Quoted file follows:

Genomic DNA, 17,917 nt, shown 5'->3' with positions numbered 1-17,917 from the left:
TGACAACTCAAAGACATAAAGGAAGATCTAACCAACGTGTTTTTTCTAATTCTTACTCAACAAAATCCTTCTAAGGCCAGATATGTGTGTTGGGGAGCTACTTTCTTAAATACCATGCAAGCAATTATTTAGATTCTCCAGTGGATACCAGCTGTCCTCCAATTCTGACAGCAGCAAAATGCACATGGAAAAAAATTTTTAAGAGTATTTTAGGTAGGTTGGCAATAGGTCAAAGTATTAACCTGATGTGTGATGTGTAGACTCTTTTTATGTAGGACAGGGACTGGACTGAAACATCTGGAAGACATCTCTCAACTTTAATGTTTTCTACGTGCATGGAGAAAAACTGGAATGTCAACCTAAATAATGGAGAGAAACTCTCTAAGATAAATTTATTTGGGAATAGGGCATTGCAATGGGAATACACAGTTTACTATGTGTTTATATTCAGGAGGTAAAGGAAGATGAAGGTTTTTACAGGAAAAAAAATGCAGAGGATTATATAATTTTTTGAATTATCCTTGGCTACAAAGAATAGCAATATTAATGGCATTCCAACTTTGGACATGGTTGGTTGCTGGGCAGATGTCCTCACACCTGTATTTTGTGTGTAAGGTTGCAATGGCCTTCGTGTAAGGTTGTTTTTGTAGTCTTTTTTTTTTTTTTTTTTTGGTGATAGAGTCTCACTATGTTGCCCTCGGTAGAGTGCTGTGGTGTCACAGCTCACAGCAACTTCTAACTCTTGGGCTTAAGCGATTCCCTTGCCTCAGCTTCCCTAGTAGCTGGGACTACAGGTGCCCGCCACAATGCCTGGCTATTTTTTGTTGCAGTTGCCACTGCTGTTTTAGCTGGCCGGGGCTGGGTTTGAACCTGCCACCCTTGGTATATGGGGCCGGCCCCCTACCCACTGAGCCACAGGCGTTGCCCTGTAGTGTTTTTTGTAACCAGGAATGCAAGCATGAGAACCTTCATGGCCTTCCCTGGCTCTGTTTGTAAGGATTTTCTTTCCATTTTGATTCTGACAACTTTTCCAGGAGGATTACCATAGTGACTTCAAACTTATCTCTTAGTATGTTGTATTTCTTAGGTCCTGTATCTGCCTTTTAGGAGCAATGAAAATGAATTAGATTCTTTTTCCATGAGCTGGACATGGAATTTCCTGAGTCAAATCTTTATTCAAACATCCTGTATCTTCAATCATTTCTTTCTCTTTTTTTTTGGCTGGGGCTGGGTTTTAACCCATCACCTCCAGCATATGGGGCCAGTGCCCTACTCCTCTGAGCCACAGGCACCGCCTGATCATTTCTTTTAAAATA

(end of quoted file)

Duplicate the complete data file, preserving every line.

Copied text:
Genomic DNA, 17,917 nt, shown 5'->3' with positions numbered 1-17,917 from the left:
TGACAACTCAAAGACATAAAGGAAGATCTAACCAACGTGTTTTTTCTAATTCTTACTCAACAAAATCCTTCTAAGGCCAGATATGTGTGTTGGGGAGCTACTTTCTTAAATACCATGCAAGCAATTATTTAGATTCTCCAGTGGATACCAGCTGTCCTCCAATTCTGACAGCAGCAAAATGCACATGGAAAAAAATTTTTAAGAGTATTTTAGGTAGGTTGGCAATAGGTCAAAGTATTAACCTGATGTGTGATGTGTAGACTCTTTTTATGTAGGACAGGGACTGGACTGAAACATCTGGAAGACATCTCTCAACTTTAATGTTTTCTACGTGCATGGAGAAAAACTGGAATGTCAACCTAAATAATGGAGAGAAACTCTCTAAGATAAATTTATTTGGGAATAGGGCATTGCAATGGGAATACACAGTTTACTATGTGTTTATATTCAGGAGGTAAAGGAAGATGAAGGTTTTTACAGGAAAAAAAATGCAGAGGATTATATAATTTTTTGAATTATCCTTGGCTACAAAGAATAGCAATATTAATGGCATTCCAACTTTGGACATGGTTGGTTGCTGGGCAGATGTCCTCACACCTGTATTTTGTGTGTAAGGTTGCAATGGCCTTCGTGTAAGGTTGTTTTTGTAGTCTTTTTTTTTTTTTTTTTTTGGTGATAGAGTCTCACTATGTTGCCCTCGGTAGAGTGCTGTGGTGTCACAGCTCACAGCAACTTCTAACTCTTGGGCTTAAGCGATTCCCTTGCCTCAGCTTCCCTAGTAGCTGGGACTACAGGTGCCCGCCACAATGCCTGGCTATTTTTTGTTGCAGTTGCCACTGCTGTTTTAGCTGGCCGGGGCTGGGTTTGAACCTGCCACCCTTGGTATATGGGGCCGGCCCCCTACCCACTGAGCCACAGGCGTTGCCCTGTAGTGTTTTTTGTAACCAGGAATGCAAGCATGAGAACCTTCATGGCCTTCCCTGGCTCTGTTTGTAAGGATTTTCTTTCCATTTTGATTCTGACAACTTTTCCAGGAGGATTACCATAGTGACTTCAAACTTATCTCTTAGTATGTTGTATTTCTTAGGTCCTGTATCTGCCTTTTAGGAGCAATGAAAATGAATTAGATTCTTTTTCCATGAGCTGGACATGGAATTTCCTGAGTCAAATCTTTATTCAAACATCCTGTATCTTCAATCATTTCTTTCTCTTTTTTTTTGGCTGGGGCTGGGTTTTAACCCATCACCTCCAGCATATGGGGCCAGTGCCCTACTCCTCTGAGCCACAGGCACCGCCTGATCATTTCTTTTAAAATA